*How a compound in a common herb has been shown in studies to turn back on the “suicide switch” in cancer cells which all normally functioning cells have. This compound has also been shown to fight cancer at every stage: establishment, growth, metastasis, and invasion.

*A review of a book by an integrative oncologist who has dedicated herself to researching the over one thousand cases of late stage cancer remission documented in medical journals. She talks about the nine strategies that these survivors used to varying degrees to help bring about their late stage remissions.

*A video presentation by Dr. William Li on how to eat to starve cancer.

*And much, much more. 


September 4, 2014 · 10:20 pm

Which of 13 vegetables tested is best at binding carcinogenic bile acids? (3 min. 22 sec. video)

Here’s yet another bullet for your anti-cancer arsenal.  

In this brief video (3 min. 22 sec.) Dr. Greger talks about a study of 13 vegetables testing theot ability to bind carcinogenic bile acids. There is a five-fold difference in bile binding ability between the best and worst. And there seems to be no correlation between fiber content and bile binding ability.

The second question this video answers is whether raw or cooked vegetables are better at binding bile acids. The answer may surprise you.

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Science based nutrition for quadrupling breast cancer survival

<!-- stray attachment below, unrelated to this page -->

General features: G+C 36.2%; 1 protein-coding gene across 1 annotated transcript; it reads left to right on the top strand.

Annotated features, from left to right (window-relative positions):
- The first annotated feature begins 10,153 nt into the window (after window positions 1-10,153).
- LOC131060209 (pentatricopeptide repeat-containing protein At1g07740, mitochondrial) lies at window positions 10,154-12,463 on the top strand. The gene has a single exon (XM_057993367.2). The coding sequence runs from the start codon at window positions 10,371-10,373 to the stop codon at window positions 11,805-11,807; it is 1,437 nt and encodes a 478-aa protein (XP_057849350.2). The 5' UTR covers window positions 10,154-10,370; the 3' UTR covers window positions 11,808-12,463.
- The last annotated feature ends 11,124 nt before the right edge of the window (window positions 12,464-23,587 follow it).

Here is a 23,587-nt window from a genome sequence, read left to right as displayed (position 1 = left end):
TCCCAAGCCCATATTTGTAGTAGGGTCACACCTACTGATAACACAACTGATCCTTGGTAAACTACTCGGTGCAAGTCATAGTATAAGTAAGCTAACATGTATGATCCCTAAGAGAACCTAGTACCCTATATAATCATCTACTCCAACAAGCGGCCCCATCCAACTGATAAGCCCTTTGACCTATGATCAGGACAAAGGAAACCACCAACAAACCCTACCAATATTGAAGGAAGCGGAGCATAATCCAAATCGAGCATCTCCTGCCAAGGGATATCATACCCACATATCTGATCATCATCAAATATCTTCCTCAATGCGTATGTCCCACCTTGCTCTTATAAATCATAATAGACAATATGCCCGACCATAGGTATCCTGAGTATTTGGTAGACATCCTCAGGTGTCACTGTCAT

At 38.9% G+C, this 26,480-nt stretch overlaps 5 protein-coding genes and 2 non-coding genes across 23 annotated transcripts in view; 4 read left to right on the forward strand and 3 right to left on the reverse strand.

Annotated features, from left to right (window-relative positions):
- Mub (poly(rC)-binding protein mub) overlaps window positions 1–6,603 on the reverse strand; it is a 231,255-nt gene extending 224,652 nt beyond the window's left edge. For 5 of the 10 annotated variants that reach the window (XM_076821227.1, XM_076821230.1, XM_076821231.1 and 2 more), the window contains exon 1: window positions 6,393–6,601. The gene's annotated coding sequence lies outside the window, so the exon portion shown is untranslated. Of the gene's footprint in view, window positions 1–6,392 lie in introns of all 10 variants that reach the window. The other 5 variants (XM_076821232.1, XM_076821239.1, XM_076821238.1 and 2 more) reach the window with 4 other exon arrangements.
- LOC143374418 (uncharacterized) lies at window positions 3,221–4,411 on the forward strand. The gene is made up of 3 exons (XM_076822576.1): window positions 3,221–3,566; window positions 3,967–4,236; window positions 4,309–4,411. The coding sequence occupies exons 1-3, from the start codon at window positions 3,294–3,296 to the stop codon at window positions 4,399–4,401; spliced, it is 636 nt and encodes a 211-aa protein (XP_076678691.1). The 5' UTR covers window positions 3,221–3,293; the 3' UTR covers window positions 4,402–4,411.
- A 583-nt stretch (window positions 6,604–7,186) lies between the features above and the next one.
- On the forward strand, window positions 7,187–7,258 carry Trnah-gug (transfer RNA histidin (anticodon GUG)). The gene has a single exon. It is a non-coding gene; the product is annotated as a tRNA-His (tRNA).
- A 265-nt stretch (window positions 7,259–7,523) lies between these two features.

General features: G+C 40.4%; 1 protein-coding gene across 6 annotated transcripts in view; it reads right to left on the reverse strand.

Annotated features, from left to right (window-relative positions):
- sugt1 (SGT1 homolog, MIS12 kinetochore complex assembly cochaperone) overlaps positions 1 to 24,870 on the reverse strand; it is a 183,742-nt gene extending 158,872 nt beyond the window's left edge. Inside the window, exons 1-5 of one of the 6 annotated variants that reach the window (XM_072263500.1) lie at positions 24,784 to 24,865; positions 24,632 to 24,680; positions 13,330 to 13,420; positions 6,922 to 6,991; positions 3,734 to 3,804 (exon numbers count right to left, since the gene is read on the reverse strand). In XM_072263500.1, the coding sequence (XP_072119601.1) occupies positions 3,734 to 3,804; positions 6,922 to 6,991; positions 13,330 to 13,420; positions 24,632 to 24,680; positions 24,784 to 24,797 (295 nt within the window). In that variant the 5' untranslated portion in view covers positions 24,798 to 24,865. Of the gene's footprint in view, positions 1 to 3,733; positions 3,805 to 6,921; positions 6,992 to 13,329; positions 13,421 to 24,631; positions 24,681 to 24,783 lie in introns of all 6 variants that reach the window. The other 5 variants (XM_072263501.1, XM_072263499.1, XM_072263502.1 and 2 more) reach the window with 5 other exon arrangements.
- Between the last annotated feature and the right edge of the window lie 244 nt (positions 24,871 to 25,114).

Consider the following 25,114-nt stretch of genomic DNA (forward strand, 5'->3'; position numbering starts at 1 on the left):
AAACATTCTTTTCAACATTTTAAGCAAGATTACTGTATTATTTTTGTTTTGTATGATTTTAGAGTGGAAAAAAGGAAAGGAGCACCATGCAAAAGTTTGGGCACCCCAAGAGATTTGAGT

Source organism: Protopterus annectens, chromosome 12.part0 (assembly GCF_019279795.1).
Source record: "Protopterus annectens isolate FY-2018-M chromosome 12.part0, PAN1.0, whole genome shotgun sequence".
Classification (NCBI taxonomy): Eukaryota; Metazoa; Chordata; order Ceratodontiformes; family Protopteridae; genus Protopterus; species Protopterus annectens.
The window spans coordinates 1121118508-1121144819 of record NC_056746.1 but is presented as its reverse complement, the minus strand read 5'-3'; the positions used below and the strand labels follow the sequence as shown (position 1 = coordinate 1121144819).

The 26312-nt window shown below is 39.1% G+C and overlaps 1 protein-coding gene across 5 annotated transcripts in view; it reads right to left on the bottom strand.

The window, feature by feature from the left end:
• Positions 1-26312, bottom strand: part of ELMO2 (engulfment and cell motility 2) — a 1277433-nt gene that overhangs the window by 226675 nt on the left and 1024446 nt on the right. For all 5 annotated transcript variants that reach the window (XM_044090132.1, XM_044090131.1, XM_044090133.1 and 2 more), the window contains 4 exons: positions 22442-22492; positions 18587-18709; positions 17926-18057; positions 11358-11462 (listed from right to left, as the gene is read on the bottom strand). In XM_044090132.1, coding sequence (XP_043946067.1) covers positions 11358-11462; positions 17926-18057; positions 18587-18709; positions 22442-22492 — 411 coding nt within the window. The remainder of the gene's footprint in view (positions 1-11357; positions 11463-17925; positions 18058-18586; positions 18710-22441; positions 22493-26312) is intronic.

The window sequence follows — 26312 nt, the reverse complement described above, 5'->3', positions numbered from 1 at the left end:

Photo by Charles Knowles (courtesy of Flickr and Creative Commons)

Photo by Charles Knowles (courtesy of Flickr and Creative Commons)

I’m always on the lookout for scientifically validated strategies for complementing her conventional treatment with science based nutrition. So the link below to the article by Dr. Michael Greger and his nonprofit nutritionfacts.org on quadupling breast cancer survival rates, really caught my eye because it especially applies to breast cancer patients.

Quadrupling Breast Cancer Survival | NutritionFacts.org.


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Another pellet in the anti-cancer “magic shotgun”: Studies reveal the anti-cancer potential of sweet potato proteins (3 min. 13 sec. video)

Here’s another pellet for your anti-cancer magic shotgun provided by Dr. Michael Greger and his nonprofit organization, nutritionfacts.org. In an earlier post I wrote of Dr. Greger’s recommendation to give up the search for a mythical magic bullet to deal with cancer (i.e. a single medicine, food, or drink that would allow us to continue the dietary and lifestyle habits that in most cases have caused the cancer in the first place) and replace it with the search for as many anti-cancer pellets as possible to use in a “magic shotgun” to fight cancer using as many natural nontoxic resources as possible to complement conventional treatments.